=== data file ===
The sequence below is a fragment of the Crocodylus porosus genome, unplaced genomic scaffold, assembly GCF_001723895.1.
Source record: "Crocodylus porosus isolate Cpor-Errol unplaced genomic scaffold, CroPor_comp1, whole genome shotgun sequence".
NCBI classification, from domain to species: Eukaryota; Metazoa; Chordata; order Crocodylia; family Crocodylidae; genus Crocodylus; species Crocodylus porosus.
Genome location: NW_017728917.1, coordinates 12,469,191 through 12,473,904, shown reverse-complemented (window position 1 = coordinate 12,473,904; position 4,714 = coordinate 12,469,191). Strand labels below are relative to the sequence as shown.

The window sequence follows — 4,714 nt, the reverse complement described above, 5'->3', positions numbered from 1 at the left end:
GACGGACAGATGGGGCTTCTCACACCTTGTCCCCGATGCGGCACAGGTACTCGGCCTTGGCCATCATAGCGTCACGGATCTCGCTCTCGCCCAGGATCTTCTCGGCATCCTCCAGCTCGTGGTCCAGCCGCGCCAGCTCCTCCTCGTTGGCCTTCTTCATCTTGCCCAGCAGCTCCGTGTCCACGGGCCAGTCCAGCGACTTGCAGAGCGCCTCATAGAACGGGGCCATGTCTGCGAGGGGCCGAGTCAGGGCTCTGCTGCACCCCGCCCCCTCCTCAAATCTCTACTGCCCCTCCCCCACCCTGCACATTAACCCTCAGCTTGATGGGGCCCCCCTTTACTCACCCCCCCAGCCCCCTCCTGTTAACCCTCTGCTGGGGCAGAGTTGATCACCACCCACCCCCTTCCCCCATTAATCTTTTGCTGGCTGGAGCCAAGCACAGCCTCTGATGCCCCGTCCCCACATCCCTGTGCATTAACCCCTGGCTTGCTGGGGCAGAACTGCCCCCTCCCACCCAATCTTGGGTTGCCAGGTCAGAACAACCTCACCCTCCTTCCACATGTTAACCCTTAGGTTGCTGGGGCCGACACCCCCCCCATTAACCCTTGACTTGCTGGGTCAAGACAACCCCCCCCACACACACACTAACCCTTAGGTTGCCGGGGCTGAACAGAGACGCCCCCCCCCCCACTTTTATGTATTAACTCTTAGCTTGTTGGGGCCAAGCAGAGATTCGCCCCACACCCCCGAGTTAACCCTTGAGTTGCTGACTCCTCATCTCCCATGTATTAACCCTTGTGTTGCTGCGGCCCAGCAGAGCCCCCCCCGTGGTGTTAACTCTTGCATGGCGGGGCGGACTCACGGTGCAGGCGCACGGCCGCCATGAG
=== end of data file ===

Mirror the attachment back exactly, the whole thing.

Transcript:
The sequence below is a fragment of the Crocodylus porosus genome, unplaced genomic scaffold, assembly GCF_001723895.1.
Source record: "Crocodylus porosus isolate Cpor-Errol unplaced genomic scaffold, CroPor_comp1, whole genome shotgun sequence".
NCBI classification, from domain to species: Eukaryota; Metazoa; Chordata; order Crocodylia; family Crocodylidae; genus Crocodylus; species Crocodylus porosus.
Genome location: NW_017728917.1, coordinates 12,469,191 through 12,473,904, shown reverse-complemented (window position 1 = coordinate 12,473,904; position 4,714 = coordinate 12,469,191). Strand labels below are relative to the sequence as shown.

The window sequence follows — 4,714 nt, the reverse complement described above, 5'->3', positions numbered from 1 at the left end:
GACGGACAGATGGGGCTTCTCACACCTTGTCCCCGATGCGGCACAGGTACTCGGCCTTGGCCATCATAGCGTCACGGATCTCGCTCTCGCCCAGGATCTTCTCGGCATCCTCCAGCTCGTGGTCCAGCCGCGCCAGCTCCTCCTCGTTGGCCTTCTTCATCTTGCCCAGCAGCTCCGTGTCCACGGGCCAGTCCAGCGACTTGCAGAGCGCCTCATAGAACGGGGCCATGTCTGCGAGGGGCCGAGTCAGGGCTCTGCTGCACCCCGCCCCCTCCTCAAATCTCTACTGCCCCTCCCCCACCCTGCACATTAACCCTCAGCTTGATGGGGCCCCCCTTTACTCACCCCCCCAGCCCCCTCCTGTTAACCCTCTGCTGGGGCAGAGTTGATCACCACCCACCCCCTTCCCCCATTAATCTTTTGCTGGCTGGAGCCAAGCACAGCCTCTGATGCCCCGTCCCCACATCCCTGTGCATTAACCCCTGGCTTGCTGGGGCAGAACTGCCCCCTCCCACCCAATCTTGGGTTGCCAGGTCAGAACAACCTCACCCTCCTTCCACATGTTAACCCTTAGGTTGCTGGGGCCGACACCCCCCCCATTAACCCTTGACTTGCTGGGTCAAGACAACCCCCCCCACACACACACTAACCCTTAGGTTGCCGGGGCTGAACAGAGACGCCCCCCCCCCCACTTTTATGTATTAACTCTTAGCTTGTTGGGGCCAAGCAGAGATTCGCCCCACACCCCCGAGTTAACCCTTGAGTTGCTGACTCCTCATCTCCCATGTATTAACCCTTGTGTTGCTGCGGCCCAGCAGAGCCCCCCCCGTGGTGTTAACTCTTGCATGGCGGGGCGGACTCACGGTGCAGGCGCACGGCCGCCATGAG